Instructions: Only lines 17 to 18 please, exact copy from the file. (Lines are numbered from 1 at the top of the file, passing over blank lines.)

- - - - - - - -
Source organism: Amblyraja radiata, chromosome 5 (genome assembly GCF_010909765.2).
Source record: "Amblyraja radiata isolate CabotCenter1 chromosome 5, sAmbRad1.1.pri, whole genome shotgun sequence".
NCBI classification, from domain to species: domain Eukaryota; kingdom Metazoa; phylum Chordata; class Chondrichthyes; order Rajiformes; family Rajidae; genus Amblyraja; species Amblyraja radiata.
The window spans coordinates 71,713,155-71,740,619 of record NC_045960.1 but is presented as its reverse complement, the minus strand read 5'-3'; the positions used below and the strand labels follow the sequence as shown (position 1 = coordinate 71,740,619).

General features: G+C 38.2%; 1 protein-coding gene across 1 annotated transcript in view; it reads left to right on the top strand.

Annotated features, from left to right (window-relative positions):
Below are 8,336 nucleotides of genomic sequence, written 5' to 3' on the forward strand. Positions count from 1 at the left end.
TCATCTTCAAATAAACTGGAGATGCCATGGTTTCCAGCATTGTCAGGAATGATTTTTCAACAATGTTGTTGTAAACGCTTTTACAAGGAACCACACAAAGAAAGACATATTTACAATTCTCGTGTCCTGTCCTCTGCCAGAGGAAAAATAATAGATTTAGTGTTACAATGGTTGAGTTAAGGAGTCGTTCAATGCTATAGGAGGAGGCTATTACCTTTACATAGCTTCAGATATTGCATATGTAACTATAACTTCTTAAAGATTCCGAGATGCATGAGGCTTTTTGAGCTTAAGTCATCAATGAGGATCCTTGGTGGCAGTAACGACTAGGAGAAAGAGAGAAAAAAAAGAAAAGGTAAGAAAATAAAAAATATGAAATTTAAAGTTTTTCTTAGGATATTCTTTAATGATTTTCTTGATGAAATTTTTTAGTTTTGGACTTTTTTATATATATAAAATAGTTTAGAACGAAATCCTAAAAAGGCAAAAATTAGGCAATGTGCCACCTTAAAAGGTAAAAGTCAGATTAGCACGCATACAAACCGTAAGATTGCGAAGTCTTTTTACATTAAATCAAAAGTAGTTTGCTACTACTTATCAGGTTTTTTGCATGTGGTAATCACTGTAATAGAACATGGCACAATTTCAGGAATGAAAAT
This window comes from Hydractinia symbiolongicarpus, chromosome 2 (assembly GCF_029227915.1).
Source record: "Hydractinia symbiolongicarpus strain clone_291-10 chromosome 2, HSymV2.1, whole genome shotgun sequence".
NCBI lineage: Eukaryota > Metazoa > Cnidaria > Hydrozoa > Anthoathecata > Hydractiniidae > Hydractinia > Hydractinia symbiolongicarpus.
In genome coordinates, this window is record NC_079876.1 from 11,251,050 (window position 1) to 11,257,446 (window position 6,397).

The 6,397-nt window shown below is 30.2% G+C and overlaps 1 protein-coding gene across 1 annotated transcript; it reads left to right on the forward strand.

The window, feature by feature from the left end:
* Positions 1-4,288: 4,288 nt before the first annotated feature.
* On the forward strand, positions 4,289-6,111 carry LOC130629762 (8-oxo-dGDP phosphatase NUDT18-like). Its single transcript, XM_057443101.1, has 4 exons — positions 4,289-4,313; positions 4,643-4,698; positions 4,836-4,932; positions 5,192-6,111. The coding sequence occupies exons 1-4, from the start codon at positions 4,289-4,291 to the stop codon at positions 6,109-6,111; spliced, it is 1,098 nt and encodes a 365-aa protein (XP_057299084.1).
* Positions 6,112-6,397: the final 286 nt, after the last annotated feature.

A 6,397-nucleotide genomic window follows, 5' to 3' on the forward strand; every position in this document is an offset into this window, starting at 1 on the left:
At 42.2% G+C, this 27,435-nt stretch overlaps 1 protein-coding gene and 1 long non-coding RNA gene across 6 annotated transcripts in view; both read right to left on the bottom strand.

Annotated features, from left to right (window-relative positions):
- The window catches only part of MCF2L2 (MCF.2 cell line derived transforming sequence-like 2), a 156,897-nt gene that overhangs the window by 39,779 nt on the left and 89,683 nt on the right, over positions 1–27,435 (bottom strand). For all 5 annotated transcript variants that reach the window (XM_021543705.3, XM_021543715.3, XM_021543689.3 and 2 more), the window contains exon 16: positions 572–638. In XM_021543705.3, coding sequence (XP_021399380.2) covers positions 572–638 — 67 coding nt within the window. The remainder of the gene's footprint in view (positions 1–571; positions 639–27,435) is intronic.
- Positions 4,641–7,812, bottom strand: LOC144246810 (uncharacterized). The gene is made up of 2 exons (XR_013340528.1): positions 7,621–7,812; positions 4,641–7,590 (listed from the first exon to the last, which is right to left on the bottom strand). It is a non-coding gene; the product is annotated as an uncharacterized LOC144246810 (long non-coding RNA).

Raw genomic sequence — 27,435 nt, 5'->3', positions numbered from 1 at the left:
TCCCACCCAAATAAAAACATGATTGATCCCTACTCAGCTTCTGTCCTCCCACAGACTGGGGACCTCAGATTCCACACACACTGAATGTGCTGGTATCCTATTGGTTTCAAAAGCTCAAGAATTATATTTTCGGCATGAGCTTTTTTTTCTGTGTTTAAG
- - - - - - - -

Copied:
* Positions 6,112-6,397: the final 286 nt, after the last annotated feature.

A 6,397-nucleotide genomic window follows, 5' to 3' on the forward strand; every position in this document is an offset into this window, starting at 1 on the left: